Another consideration is that Low Dose Naltrexone is used for a host of autoimmune diseases. It's only method of action that is known is the temporary boosting or normalizing of the immune system. Lets take the "boosting" effect for an example. If the immune system is in fact made stronger, and there is evidence of this in its use for Cancer, then it should make any autoimmune disease substantially worse. To make an already berserk immune system attacking the body stronger would only result in a more effective attack of the body.

If instead, it works by Boosting the immune system, allowing your body to finally reduce or eliminate the offending bacteria then its makes sense that it has positive results. There is still the possibility that it is just making a Berserk immune system work normally. It does seem like very simple method to correct what is likely a complicated problem, if this is the case. I am not convinced it would be that easy to correct such a complex immune problem. I think it is far more likely that the relatively simpler process of boosting the immune system is what is happening.

It comes down to Occam's Razor in the end. If several theories are presented, and none of them are more likely than the other, then preference should be given to the simpler one. This does not mean the simpler one is the correct theory. But since most disease is caused by a pathogen, I will stick to what is true most of the time, and consistent with other diseases, rather than a completely different explanation, that seems far fetched. At least until it is proven otherwise.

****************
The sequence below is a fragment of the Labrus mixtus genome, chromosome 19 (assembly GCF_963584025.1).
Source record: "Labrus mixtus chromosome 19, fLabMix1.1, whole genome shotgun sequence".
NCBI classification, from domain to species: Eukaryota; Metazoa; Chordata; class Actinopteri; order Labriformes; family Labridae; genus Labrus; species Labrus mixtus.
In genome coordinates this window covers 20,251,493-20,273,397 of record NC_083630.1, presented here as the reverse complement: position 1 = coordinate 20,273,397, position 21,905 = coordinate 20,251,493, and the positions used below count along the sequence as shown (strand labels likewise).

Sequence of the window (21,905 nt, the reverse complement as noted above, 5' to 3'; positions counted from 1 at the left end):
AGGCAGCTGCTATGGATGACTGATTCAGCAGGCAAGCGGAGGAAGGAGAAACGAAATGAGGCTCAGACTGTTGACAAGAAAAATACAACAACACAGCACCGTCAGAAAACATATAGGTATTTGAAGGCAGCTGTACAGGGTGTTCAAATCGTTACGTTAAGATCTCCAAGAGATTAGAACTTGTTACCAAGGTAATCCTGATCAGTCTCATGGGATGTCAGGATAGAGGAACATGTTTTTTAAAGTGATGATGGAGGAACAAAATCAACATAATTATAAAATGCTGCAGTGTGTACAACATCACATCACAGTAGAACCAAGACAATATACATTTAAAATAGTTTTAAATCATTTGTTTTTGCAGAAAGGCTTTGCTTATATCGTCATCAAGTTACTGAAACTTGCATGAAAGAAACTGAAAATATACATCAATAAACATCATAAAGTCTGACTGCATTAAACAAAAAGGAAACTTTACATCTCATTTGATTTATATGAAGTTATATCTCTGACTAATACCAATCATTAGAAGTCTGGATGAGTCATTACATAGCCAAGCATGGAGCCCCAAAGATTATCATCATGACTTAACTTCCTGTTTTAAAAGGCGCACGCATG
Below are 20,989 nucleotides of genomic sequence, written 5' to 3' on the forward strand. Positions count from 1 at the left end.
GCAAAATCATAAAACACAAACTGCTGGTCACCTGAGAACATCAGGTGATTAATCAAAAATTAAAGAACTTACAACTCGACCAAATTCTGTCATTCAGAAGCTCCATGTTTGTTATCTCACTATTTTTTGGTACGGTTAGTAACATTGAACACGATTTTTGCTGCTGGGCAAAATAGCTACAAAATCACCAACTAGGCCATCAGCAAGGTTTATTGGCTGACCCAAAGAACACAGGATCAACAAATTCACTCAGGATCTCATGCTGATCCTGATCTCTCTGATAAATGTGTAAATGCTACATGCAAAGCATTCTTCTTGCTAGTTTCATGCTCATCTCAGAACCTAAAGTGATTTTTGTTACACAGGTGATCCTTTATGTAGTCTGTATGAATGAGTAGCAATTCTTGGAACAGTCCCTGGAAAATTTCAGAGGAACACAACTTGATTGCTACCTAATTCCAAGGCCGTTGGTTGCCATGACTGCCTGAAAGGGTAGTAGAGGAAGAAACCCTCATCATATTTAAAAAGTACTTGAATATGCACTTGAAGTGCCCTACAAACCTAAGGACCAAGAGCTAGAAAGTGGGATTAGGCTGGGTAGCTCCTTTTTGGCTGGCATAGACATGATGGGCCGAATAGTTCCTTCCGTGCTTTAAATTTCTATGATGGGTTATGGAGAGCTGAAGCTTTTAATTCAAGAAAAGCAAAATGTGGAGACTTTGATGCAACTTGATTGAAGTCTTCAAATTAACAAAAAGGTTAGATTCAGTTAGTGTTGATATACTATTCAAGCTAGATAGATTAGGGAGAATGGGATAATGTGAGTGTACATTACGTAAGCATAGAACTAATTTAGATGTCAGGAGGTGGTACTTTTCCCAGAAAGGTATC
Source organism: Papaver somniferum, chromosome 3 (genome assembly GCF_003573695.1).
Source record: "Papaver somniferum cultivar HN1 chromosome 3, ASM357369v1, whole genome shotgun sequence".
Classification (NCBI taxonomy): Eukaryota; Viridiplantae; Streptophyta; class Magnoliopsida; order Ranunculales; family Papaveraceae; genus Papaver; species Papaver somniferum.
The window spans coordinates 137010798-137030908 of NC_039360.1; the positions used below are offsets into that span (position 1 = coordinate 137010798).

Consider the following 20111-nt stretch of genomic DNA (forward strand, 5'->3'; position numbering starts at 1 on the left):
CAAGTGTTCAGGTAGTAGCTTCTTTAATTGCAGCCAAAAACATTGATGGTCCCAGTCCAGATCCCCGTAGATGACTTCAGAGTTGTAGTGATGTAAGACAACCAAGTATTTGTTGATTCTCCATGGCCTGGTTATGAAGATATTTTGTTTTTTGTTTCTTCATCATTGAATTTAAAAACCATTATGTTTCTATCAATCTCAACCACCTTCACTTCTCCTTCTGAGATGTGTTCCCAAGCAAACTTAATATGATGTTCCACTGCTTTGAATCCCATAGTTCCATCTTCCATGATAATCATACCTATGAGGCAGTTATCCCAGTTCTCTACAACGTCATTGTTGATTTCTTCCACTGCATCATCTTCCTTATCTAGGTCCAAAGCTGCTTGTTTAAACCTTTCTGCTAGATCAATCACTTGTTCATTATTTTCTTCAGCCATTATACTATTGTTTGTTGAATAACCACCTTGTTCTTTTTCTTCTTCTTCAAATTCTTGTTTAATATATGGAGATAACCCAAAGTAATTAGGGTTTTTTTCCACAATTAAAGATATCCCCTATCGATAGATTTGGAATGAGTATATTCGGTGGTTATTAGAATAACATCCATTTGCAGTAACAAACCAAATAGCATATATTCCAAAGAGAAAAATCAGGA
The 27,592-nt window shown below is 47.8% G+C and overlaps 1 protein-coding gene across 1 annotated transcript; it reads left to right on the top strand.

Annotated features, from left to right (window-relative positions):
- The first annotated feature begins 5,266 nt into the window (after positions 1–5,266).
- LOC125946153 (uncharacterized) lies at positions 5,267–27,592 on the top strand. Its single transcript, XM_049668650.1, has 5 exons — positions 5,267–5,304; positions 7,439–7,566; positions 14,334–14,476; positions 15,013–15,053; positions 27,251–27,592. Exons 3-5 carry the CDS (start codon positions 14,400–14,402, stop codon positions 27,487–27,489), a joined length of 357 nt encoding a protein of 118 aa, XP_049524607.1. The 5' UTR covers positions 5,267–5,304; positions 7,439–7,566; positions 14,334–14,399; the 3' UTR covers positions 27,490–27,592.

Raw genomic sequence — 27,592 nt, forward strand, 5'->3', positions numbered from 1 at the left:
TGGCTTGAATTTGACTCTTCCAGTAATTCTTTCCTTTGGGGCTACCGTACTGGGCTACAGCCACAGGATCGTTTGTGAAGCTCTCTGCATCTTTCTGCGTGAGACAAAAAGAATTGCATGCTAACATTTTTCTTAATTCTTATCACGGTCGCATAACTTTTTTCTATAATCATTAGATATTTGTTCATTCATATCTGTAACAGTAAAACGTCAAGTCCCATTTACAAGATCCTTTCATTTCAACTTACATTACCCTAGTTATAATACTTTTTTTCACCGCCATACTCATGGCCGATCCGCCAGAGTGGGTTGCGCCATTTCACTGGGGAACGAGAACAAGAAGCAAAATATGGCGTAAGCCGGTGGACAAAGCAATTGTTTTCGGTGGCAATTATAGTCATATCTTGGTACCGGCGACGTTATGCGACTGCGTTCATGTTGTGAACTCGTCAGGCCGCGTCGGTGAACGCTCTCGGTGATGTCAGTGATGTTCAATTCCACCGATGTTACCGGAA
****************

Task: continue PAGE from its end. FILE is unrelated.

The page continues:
Only time will tell, which theory, will pan out. It could even be a new theory that does not even exist today.

Dan
04-30-2009, 07:41 PM   #5
AIjen
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Dang. My whole body is full of bad bacteria then.
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04-30-2009, 09:10 PM   #6
D Bergy
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I hope your body is not full of bad bacteria, but it could be.

Another weird thing about these autoimmune diseases in my family is that two out of my three children have them also, but not the same diseases. I suspect my third child will have Crohn's, as he has some minor symptoms already. They are all adults now, so they know what to watch for.

I have Crohn's,

My Daughter has Celiac Sprue.

My youngest son has Hidradenitis Supurrativa.

The genetics are unfortunately mine, but the diseases are different. This also leans me toward the immune dysfunction combined with pathogens causing various diseases. You would think they all would have Crohn's if it was strictly an immune system inheritance.

What are the odds of these three diseases occurring by coincidence? The common denominator seems to be the immune dysfunction and the variable likely the pathogen that is involved. If they do nothing to control bacteria, I think the odds are good they will develop other diseases as well.

Dan
04-30-2009, 09:26 PM   #7
BWS1982